Waikato DHB is stopping its SmartHealth online doctor service at the end of April following its two year trial.
The service is provided through HealthTap, a US-based technology provider. The DHB’s contract with HealthTap comes to an end on 13 May and will not be renewed.
SmartHealth included a free out of hours online doctor service plus online outpatient consultations with a hospital specialist, both provided on patients’ mobile phones and smart devices through HealthTap. These will both cease from 30 April.
Interim chief executive Derek Wright said: “Our contract with HealthTap comes to an end on 13 May and staff recommended to the Board that we did not renew it for a further year. While the Board did not take this decision lightly, when we are currently struggling to meet the current demand in our hospitals within our budget, they felt the $7.2m cost of renewing the contract was not justified, particularly in our current financial situation.
“While HealthTap itself was a useful service and many of our patients who used it were very positive about the experience, we didn’t engage our clinicians effectively in how best to use the product in their area, and there were technical teething troubles early on.
“We had very ambitious targets for the rollout of this service but only 10,000 people signed up for SmartHealth, considerably fewer than expected. While the free out of hours doctors service has been popular with those who have used it, it has not resulted in fewer attendances at the hospital’s Emergency Department, which was one of our aims.”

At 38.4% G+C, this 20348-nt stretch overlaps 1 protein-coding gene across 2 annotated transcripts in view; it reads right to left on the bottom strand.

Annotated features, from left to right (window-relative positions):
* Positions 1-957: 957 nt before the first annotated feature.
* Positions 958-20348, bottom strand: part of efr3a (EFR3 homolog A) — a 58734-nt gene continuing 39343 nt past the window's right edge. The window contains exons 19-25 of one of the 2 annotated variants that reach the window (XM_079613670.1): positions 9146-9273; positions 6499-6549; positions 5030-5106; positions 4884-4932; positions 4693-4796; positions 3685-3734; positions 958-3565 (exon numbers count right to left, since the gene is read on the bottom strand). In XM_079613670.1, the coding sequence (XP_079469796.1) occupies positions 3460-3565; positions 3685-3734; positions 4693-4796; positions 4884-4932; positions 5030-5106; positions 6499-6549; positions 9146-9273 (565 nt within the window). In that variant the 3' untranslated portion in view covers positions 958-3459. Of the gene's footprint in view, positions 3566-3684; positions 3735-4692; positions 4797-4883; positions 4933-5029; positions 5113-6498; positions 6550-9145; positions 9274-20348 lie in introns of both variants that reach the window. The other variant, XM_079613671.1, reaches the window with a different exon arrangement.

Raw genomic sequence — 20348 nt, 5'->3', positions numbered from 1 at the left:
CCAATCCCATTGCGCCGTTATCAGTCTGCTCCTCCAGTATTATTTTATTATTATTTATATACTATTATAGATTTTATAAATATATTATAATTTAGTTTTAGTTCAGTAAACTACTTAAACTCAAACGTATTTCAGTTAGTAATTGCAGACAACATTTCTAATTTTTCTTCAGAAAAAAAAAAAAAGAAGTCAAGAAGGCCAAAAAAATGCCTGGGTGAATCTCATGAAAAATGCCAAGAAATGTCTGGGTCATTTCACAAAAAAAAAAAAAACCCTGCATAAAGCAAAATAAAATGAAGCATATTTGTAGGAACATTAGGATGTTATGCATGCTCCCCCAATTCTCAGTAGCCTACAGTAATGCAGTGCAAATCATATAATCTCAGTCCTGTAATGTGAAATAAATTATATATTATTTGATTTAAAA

The DHB had already begun its end of trial review of the HealthTap service, carried out by EY, which is due to be completed by the end of May and the Office of the Auditor General is also investigating the HealthTap procurement process. However, Mr Wright said they needed to make the decision prior to the end of the existing contract with HealthTap.
He said that he appreciated that patients who had found the service helpful would be disappointed, but said the Board is still committed to the principles of virtual healthcare because of its large rural and remote population. Many in the Waikato DHB area struggle to get access to health services, and delivering services closer to their homes and improving access to healthcare are two of the Board’s priorities.
“We may look at how we provide this kind of service in the future, and the reviews will certainly help guide us in that. We have learned lessons from how we rolled out this service and in future will involve our clinicians and community before we look at new ways of working.”
He said hospital doctors will still be using technology with their patients, for instance they will be using Telehealth where hospital consultants in Waikato Hospital link to patients in rural hospitals through videoconferencing.
Mr Wright said people who had signed up to SmartHealth would be contacted by the DHB and advised of the decision and recommended options for accessing health information, out of hours care and hospital consultations in future.
Please visit the SmartHealth web page for more information.